Eligible families will receive a free virtual developmental assessment of their child’s social, communication, interaction and play skills, including personalized feedback from a developmental specialist.

Click here to sign up.

Outreach and Training

In recognition of Autism Acceptance Month in April, CASSI was pleased to present our fourth annual virtual World Autism Month Miniseries. The weekly miniseries, which attracted more than 600 registrants, provided expert insights to parents, autistic individuals, medical providers, teachers and school administrators, and community advocates on the following topics:

  • “The State of Education for Autistic Students: A Community Conversation”
  • “Experiences with Adult-Life Planning for Autistic Individuals”
  • “Making Sense of Sensory Processing”
  • “Supporting Behavioral and Emotional Regulation in the Context of Neurodiversity Affirming Care”

Autism and Mental Health

Kennedy Krieger Institute’s exclusive learning series, “Exploring the Brain,” focuses on pediatric neurodevelopmental disorders and diseases, and how Kennedy Krieger’s expert researchers and clinicians are studying these conditions and developing new interventions and treatments. The series is hosted by President and CEO Dr. Bradley L. Schlaggar.

The spring episode featured a panel of mental health and autism experts discussing how most children who are diagnosed with autism have one or more mental health conditions. Early diagnosis of mental health conditions is crucial in children with autism, as the longer a child experiences a mental health condition, the more complex it is to treat. The panel also talked about warning signs, exciting new research and evolving conditions.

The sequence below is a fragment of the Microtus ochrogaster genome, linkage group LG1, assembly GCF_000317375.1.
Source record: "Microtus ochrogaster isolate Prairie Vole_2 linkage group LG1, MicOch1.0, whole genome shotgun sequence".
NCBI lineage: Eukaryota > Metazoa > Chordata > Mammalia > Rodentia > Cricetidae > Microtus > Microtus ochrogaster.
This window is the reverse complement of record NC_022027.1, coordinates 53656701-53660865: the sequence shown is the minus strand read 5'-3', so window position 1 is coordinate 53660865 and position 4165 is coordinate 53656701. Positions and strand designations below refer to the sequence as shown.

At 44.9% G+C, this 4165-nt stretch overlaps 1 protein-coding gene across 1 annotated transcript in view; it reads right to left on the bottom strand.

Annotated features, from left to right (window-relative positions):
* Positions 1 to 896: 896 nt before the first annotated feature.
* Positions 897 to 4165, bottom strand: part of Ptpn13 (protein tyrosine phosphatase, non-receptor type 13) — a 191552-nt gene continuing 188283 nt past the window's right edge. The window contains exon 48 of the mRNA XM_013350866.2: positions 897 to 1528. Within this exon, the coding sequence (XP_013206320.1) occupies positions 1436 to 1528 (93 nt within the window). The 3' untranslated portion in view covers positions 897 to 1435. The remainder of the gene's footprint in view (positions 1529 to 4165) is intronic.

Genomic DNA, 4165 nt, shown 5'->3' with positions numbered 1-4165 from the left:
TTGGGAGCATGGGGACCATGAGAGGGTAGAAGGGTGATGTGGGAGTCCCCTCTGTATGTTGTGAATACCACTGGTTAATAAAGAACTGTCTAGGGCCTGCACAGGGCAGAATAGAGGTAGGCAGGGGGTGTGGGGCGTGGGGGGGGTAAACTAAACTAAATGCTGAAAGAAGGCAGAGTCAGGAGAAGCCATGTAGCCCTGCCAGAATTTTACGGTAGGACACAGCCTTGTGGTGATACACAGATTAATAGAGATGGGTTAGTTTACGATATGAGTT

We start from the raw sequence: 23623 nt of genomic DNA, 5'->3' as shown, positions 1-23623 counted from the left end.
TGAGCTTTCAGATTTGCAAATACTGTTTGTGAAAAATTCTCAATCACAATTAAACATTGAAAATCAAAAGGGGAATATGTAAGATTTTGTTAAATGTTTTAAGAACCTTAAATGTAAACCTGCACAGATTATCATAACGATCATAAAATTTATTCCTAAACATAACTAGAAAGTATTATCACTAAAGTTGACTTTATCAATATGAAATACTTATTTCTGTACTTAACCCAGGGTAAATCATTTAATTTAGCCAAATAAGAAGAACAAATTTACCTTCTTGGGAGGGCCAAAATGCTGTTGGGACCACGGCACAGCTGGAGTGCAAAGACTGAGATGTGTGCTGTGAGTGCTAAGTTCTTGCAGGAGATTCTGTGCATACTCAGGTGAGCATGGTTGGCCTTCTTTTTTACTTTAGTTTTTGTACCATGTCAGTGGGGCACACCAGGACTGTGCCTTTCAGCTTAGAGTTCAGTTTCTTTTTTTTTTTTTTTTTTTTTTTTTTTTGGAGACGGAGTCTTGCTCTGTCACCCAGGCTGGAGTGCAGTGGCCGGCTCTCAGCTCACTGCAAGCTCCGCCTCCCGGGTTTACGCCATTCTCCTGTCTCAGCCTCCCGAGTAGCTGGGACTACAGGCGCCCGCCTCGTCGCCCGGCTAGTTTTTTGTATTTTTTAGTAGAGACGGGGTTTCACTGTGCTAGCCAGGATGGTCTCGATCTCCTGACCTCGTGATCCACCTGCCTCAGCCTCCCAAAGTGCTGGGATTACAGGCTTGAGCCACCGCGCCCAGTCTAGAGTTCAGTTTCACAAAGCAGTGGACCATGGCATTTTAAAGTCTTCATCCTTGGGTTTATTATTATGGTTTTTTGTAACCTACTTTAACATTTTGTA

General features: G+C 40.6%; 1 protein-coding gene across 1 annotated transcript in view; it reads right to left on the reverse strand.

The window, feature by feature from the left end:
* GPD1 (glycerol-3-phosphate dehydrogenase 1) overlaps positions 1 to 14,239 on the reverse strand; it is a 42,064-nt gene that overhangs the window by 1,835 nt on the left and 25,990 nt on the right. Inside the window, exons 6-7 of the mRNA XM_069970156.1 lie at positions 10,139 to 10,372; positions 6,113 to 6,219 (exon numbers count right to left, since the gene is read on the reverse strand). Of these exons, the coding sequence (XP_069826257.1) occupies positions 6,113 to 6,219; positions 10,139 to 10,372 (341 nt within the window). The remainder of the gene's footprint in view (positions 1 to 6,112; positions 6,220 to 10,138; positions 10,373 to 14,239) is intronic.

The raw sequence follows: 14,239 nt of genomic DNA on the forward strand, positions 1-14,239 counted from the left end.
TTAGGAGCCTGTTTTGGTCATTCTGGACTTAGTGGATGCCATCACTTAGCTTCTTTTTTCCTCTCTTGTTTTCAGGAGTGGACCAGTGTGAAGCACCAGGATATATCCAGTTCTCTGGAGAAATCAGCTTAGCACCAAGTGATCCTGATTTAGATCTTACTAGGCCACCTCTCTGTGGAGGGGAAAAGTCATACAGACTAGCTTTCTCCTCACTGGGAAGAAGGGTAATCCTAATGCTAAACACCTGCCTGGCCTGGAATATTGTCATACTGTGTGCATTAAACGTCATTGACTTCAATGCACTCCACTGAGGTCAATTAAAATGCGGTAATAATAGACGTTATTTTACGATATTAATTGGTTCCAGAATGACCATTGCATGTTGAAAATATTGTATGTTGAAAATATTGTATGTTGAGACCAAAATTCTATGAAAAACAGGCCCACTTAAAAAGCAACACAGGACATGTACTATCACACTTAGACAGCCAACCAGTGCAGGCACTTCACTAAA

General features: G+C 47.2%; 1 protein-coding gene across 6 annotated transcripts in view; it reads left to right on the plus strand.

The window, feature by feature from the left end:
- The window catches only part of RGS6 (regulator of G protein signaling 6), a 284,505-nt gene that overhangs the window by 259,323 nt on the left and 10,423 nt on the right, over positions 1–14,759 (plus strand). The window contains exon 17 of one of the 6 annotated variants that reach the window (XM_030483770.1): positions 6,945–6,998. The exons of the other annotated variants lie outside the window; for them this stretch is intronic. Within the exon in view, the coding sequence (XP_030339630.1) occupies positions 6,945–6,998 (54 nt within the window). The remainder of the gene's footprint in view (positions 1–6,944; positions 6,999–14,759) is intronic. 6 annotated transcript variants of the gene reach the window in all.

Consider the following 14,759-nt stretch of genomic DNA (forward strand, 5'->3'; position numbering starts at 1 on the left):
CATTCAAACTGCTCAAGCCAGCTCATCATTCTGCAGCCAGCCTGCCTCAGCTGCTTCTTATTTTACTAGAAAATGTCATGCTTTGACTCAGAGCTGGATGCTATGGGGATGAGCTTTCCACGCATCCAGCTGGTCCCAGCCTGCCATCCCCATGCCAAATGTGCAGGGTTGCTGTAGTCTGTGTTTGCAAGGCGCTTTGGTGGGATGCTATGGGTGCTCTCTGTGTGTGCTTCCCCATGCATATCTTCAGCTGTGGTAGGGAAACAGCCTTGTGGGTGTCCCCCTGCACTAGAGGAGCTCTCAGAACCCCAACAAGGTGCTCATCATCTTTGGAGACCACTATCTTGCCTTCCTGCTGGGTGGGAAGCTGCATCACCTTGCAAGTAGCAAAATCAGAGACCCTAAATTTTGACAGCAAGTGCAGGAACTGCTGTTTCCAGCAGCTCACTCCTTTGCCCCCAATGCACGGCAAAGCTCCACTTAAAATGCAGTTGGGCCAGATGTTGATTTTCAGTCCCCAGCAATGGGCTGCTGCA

The panelists were:

  • Roma Vasa, MD, director of psychiatric services and professor at CASSI, and professor in the Department of Psychiatry and Behavioral Sciences at the Johns Hopkins University School of Medicine
  • Luke Kalb, PhD, associate professor at CASSI and the Center for Neuropsychological and Psychological Assessment at Kennedy Krieger
  • Amy Keefer, PhD, ABPP, clinical psychologist and psychology supervisor at CASSI, and assistant professor in the Department of Psychiatry and Behavioral Sciences at the Johns Hopkins University School of Medicine
  • Daniel Hoover, PhD, clinical child and adolescent psychologist at Kennedy Krieger’s Center for Child and Family Traumatic Stress, and assistant professor in the Department of Psychiatry and Behavioral Sciences at the Johns Hopkins University School of Medicine

To listen to the segment, click here.

In addition to the “Exploring the Brain” segment, mental health and autism stayed top of mind at Kennedy Krieger. During Autism Acceptance Month in April, we discussed the subject on our monthly public radio podcast, “Your Child’s Brain.” Dr. Schlaggar and his guests, Drs. Keefer and Vasa from CASSI, discussed the anxiety disorders common in individuals with autism and why this population may be particularly vulnerable to the co-occurring symptoms of anxiety. They also talked about treatment options and research being done in this field.

To listen to this podcast episode or any of the other segments, click here.